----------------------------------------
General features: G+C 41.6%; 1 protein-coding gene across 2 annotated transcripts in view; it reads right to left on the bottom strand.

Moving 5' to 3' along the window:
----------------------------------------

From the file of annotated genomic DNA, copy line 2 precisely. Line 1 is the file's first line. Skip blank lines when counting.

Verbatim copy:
Moving 5' to 3' along the window: